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var userCount = 10print(userCount)userCount = 20print(userCount)

Constants are declared using the let keyword as follows:

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let maxUserCount = 20print(maxUserCount)

Since maxUserCount has been declared above as a constant, the Swift compiler will report an error if we attempt to change the assigned value:

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let maxUserCount = 20print(maxUserCount)maxUserCount = 30 // Invalid code

As we will see later, the only time that a value may be assigned to a constant after it has been declared is when using type annotation.

Note: For greater code efficiency and execution performance, Apple recommends the use of constants rather than variables whenever possible.

## Type annotations and type inference

Swift is categorized as a type safe programming language. This essentially means that once the data type of a variable has been identified, that variable cannot subsequently be used to store data of any other type without inducing a compilation error. This contrasts with loosely typed programming languages where a variable, once declared, can subsequently be used to store other data types.

There are two ways in which the type of a constant or variable will be identified. One approach is to use a type annotation at the point the variable or constant is declared in the code. This is achieved by placing a colon (:) after the constant or variable name followed by the type declaration. The following line of code, for example, declares a variable named userCount as being of type Int (integer):

var userCount: Int = 10


In the absence of a type annotation in a declaration, the Swift compiler uses a technique referred to as type inference to identify the type of the constant or variable. When relying on type inference, the compiler looks to see what type of value is being assigned to the constant or variable at the point that it is initialized, and then it uses that as the type. For example, consider the following variable and constant declarations:

var signalStrength = 2.231
let companyName = "My Company"


During compilation of the above lines of code, Swift will infer that the signalStrength variable is of type Double (type inference in Swift defaults to Double for all floating-point numbers) and that the companyName constant is of type String.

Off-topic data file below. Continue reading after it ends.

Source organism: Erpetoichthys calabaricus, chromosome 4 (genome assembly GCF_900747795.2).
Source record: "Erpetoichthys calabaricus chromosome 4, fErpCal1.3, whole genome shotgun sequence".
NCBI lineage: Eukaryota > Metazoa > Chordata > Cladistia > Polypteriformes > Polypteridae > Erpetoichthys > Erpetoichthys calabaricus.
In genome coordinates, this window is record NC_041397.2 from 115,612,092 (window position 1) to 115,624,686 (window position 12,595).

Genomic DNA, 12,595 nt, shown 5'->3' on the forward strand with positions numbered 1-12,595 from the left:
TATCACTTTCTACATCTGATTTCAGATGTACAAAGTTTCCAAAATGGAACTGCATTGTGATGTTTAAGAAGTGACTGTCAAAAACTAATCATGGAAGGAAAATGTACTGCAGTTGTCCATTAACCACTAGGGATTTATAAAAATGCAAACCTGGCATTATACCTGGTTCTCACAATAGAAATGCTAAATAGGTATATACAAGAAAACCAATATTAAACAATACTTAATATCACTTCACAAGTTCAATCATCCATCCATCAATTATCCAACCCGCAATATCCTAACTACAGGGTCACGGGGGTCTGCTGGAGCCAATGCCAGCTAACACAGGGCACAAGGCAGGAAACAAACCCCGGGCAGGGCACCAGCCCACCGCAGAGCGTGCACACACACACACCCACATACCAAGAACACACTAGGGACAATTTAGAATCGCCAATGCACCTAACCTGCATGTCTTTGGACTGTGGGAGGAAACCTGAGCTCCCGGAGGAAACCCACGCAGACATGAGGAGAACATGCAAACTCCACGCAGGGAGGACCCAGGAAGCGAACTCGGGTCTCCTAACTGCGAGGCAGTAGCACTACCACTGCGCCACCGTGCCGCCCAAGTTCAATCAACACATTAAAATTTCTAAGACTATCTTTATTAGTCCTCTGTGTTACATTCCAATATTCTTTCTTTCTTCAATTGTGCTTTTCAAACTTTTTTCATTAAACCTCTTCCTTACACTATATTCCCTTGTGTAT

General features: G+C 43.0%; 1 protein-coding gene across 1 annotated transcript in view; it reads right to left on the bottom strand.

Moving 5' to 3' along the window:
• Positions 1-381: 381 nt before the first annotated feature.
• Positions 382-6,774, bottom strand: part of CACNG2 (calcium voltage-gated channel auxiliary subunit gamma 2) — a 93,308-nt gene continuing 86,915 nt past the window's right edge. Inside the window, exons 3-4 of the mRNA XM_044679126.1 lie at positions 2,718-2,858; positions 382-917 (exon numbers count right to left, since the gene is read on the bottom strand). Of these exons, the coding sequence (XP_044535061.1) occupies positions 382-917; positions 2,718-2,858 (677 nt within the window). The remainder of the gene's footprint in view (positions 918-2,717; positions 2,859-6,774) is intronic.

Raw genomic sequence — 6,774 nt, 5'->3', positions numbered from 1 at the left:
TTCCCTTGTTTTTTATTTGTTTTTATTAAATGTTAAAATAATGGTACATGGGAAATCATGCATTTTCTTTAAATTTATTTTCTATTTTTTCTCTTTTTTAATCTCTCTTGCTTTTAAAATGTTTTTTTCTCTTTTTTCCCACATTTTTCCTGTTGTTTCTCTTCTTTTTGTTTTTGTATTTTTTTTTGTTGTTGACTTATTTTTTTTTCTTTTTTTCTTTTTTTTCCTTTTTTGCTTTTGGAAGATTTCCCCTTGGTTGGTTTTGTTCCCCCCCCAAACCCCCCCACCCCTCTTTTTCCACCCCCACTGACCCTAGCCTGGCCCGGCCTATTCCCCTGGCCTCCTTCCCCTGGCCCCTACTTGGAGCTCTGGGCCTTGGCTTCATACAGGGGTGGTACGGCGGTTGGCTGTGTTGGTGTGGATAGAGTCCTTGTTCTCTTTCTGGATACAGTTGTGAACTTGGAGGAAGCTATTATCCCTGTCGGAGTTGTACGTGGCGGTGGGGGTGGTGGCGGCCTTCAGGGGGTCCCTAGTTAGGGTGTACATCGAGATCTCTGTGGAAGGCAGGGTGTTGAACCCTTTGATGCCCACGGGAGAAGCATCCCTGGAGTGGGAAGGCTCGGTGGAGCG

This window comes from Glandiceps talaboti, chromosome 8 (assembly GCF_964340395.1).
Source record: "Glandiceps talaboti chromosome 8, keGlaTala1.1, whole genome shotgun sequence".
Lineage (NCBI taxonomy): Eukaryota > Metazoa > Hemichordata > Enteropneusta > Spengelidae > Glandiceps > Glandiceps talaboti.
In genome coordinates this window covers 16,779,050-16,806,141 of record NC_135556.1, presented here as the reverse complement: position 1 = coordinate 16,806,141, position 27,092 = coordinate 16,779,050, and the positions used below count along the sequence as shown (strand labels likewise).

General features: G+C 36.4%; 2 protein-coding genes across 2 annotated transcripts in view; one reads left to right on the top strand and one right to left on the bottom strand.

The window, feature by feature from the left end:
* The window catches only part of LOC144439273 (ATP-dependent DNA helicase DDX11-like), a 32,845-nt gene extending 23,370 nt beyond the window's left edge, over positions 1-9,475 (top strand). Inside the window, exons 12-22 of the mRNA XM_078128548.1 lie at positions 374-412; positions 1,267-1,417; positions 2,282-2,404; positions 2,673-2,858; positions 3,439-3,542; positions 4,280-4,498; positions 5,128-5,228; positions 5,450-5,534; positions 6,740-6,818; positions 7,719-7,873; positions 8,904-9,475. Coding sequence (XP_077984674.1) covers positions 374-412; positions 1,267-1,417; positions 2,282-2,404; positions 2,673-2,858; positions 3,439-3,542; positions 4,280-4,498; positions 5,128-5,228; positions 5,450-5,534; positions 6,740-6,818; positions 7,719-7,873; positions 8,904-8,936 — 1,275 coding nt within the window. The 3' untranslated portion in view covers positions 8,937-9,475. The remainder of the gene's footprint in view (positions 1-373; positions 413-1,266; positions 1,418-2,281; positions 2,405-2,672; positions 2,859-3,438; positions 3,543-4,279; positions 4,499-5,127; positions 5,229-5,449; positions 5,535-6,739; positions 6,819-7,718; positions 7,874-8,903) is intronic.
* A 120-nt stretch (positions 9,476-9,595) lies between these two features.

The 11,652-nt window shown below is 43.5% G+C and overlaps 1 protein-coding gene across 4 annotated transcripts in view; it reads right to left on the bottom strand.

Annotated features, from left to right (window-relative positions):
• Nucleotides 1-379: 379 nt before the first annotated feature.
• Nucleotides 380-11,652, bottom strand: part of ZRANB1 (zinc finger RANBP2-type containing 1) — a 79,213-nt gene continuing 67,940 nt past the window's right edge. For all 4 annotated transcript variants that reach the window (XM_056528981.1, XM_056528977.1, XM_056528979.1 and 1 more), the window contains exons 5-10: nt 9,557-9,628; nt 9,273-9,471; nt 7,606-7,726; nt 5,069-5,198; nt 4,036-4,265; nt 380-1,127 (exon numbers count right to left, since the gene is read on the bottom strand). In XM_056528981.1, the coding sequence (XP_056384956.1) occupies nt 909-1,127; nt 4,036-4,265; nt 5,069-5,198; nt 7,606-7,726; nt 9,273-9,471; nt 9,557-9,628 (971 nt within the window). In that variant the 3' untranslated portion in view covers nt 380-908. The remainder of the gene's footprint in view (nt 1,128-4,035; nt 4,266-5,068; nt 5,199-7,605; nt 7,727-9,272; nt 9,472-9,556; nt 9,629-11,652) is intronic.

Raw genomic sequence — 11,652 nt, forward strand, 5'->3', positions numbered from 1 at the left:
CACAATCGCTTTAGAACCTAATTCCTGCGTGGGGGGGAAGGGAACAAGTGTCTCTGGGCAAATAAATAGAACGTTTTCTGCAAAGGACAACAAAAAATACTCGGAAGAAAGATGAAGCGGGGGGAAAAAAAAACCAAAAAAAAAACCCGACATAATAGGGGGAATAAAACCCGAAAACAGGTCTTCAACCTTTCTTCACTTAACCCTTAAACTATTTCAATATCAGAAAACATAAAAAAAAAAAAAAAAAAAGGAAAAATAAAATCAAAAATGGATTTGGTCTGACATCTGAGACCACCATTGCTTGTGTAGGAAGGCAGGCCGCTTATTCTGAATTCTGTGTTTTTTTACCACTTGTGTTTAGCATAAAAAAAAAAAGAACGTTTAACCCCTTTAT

When a constant is declared without a type annotation, it must be assigned a value at the point of declaration:

let bookTitle = "Swift Programming Essentials"


However, if a type annotation is used when the constant is declared the value can be assigned later in the code. For example:

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let courseTitle: StringcourseTitle = "Swift Programming Essentials"print(courseTitle)

## Lesson recap

• Variables and constants provide storage for values.
• Variables are declared using the var keyword.
• Constants are declared using the let keyword.
• For greater code efficiency, the use of constants instead of variables is recommended whenever possible.
• Variables are mutable (the assigned value may be changed).
• Constants are immutable (the assigned value cannot be changed).
• Type annotation involves specifying the variable type when it is declared.
• Type inference allows the compiler to infer the data type based on the value being assigned.

## Quiz

Test your knowledge of Swift types, variables, and constants.

1

What keyword is used to declare a variable in Swift?

A)

let

B)

variable

C)

var

Question 1 of 40 attempted

## Exercises

Use these exercises to put the theory covered in this lesson into practice.

### Exercise 1

Declare a String variable named myString, which is initialized with a value that reads “Hello Swift” using type annotation.

// write your code here

### Exercise 2

Declare an uninitialized integer constant named myInt, and then assign it a value of 10.

// write your code here

### Exercise 3

Correct the following code so that it no longer causes a compiler error:

let userCount = 10userCount = 20